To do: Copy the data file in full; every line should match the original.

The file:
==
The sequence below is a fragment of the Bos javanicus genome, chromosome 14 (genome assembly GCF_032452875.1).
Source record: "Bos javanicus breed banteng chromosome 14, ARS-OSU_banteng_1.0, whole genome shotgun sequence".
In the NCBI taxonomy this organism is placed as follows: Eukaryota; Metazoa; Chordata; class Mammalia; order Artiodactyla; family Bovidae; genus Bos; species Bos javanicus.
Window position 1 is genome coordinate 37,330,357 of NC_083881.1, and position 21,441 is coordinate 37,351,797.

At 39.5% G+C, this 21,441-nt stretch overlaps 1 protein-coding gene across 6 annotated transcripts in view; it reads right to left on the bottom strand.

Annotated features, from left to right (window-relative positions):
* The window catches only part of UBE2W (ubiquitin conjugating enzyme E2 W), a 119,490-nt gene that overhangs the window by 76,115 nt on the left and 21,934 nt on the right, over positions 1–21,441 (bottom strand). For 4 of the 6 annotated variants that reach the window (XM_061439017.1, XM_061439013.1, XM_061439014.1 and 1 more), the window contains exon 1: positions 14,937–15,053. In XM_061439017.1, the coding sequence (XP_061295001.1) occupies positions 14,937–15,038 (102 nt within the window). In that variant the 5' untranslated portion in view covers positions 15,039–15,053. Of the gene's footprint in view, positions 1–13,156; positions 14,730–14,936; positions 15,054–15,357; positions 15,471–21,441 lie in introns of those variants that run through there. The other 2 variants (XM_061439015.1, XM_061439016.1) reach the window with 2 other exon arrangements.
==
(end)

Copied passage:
The sequence below is a fragment of the Bos javanicus genome, chromosome 14 (genome assembly GCF_032452875.1).
Source record: "Bos javanicus breed banteng chromosome 14, ARS-OSU_banteng_1.0, whole genome shotgun sequence".
In the NCBI taxonomy this organism is placed as follows: Eukaryota; Metazoa; Chordata; class Mammalia; order Artiodactyla; family Bovidae; genus Bos; species Bos javanicus.
Window position 1 is genome coordinate 37,330,357 of NC_083881.1, and position 21,441 is coordinate 37,351,797.

At 39.5% G+C, this 21,441-nt stretch overlaps 1 protein-coding gene across 6 annotated transcripts in view; it reads right to left on the bottom strand.

Annotated features, from left to right (window-relative positions):
* The window catches only part of UBE2W (ubiquitin conjugating enzyme E2 W), a 119,490-nt gene that overhangs the window by 76,115 nt on the left and 21,934 nt on the right, over positions 1–21,441 (bottom strand). For 4 of the 6 annotated variants that reach the window (XM_061439017.1, XM_061439013.1, XM_061439014.1 and 1 more), the window contains exon 1: positions 14,937–15,053. In XM_061439017.1, the coding sequence (XP_061295001.1) occupies positions 14,937–15,038 (102 nt within the window). In that variant the 5' untranslated portion in view covers positions 15,039–15,053. Of the gene's footprint in view, positions 1–13,156; positions 14,730–14,936; positions 15,054–15,357; positions 15,471–21,441 lie in introns of those variants that run through there. The other 2 variants (XM_061439015.1, XM_061439016.1) reach the window with 2 other exon arrangements.